I’m so scruffy myself that I fellow to think I’d rise above all that, but the truth is I’d probably reveal it pretty off-putting if someone was trying way too hard to be fashionable. A sugar-daddy of mine once went for an interview on a fashion mag wearing a turban (wish relate with me, it was the late 80s). It wasn’t her at all, she was just wearing what she reminiscences they’d like. Ten minutes in, the editor put up her hand and said: “I’m apologetic, there’s no point continuing with this, I just recollect you won’t fit in here …” There’s a lesson in there somewhere.
Sam Baker, co-founder of The Band
‘The distracting blouse made me ask: who is your favourite Spice Bit of San Quentin quail?’
What you wear to work matters. In any industry, but especially when you chore in fashion. It doesn’t matter how much you earn, some of my preferred things have been bought in Oxfam. Especially the Notting Hill shoot (tip).
What you wear to go out on a Friday night does not translate on a Wednesday morning. I sporadically interviewed a girl whose blouse was open so low her breasts were on accompany for the world to see. I was so distracted I forgot my usual, relevant questions and preferably asked: “Who is your favourite Spice Girl?” (in point of fact quite important) and: “How many leopard-print items of clothing do you own?”
We all estimate a book by its cover, and first impressions are so important. No one is taking a prospect seriously in a bad outfit. Not their colleagues and definitely not their boss.
Liz Matthews, vice-president and founder LMPR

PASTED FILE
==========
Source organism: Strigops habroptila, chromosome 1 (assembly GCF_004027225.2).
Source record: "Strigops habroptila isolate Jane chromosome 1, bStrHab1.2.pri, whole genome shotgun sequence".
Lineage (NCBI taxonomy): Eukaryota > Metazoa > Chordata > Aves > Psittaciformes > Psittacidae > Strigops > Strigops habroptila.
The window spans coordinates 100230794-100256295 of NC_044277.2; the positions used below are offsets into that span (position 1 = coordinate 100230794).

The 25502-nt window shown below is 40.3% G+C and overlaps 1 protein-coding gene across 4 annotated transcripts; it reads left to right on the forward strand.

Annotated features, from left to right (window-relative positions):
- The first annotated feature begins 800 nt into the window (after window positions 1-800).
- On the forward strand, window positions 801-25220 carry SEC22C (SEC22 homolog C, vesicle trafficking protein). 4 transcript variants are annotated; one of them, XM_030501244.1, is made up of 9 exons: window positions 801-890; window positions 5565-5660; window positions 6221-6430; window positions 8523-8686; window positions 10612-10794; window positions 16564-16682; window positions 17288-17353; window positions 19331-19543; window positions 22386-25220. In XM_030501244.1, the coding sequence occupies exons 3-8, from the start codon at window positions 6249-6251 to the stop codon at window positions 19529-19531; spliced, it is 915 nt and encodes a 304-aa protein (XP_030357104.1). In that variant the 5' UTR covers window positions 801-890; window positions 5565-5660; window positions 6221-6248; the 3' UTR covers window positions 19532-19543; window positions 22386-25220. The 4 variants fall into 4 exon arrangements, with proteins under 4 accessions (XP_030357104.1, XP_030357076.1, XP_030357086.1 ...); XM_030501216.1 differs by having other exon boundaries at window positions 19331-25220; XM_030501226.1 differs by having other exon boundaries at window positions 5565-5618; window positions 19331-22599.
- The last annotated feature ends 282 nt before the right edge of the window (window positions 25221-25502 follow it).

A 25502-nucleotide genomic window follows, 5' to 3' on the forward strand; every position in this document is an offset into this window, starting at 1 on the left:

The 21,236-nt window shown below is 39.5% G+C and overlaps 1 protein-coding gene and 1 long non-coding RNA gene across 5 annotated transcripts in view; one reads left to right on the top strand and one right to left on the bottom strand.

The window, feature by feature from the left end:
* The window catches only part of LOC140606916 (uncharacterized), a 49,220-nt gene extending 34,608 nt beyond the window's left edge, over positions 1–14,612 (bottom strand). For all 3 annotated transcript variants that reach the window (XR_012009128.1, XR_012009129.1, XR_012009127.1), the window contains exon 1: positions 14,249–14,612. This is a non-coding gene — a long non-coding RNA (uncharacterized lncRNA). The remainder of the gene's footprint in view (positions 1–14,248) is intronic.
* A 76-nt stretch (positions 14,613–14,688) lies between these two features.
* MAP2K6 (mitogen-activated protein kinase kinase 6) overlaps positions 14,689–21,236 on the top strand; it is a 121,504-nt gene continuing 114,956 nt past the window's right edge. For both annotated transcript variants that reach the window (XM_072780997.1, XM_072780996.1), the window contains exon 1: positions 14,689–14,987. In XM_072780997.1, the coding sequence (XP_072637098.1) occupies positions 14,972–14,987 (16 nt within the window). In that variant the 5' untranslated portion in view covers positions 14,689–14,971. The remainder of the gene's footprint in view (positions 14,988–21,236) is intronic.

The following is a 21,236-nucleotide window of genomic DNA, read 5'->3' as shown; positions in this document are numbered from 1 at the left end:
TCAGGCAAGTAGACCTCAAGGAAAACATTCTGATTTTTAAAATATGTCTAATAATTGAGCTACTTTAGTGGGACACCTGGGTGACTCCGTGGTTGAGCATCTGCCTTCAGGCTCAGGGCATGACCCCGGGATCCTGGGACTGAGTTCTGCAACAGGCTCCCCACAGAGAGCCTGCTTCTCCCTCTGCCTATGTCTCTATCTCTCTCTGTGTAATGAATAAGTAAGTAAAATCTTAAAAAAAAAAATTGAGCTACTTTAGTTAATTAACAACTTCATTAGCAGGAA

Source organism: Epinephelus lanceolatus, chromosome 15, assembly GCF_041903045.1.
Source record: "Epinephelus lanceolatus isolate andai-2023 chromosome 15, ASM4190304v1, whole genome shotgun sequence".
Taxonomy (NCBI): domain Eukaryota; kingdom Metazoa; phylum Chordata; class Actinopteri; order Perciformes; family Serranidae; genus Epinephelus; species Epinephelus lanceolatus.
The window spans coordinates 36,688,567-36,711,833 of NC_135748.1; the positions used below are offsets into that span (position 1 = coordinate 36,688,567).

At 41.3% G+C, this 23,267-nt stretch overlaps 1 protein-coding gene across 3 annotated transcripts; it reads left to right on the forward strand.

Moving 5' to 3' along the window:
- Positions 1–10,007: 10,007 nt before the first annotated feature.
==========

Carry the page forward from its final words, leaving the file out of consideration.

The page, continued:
In terms of image, I always prefer a candidate more formally than casually presented. Overstyling in ringlets or accessories – be it a big blowout or skyscraper heels – don’t impress and can give the in error impression. Avoid logos completely and go for hair tied second and a crisp white shirt, and let your personality and skills do the talking.
Nicki Bidder, by partner, Starworks
‘A nail biter’
The two things that champion out that have put me off hiring someone were chipped and certainly badly bitten nails and very orange, streaky pinchbeck tan. Overall, if someone is applying to work represent any brand, you would look for them to be well turned out and a reflection of your company values.
Deborah Joseph, satisfied consultant
‘Whatever you wear, don’t be belated’
I would never judge a candidate by what they were wear, it’s all about their skillset and personality. As a fashion person, you can not at all fail to notice someone’s handbag – it always catches your eye, as it would if they were on the tube – but it wouldn’t libration me.Fashion is an industry where individual style is celebrated, but possibly in other types of job interviews I would advise dressing comfortably essentially all else. You won’t perform if you aren’t relaxed. And I’d advise mid-height fly the coops that you can run up stairs in – more than anything, you don’t want to be up to the minute.
Nicola Rose, creative director, Red magazine
‘Show some consideration’
It matters less what individuals are wearing, more the tenderness they have put into it to make a good impression – and that they are at further in what they have chosen to wear.
Caroline Rush, chief president, British Fashion Council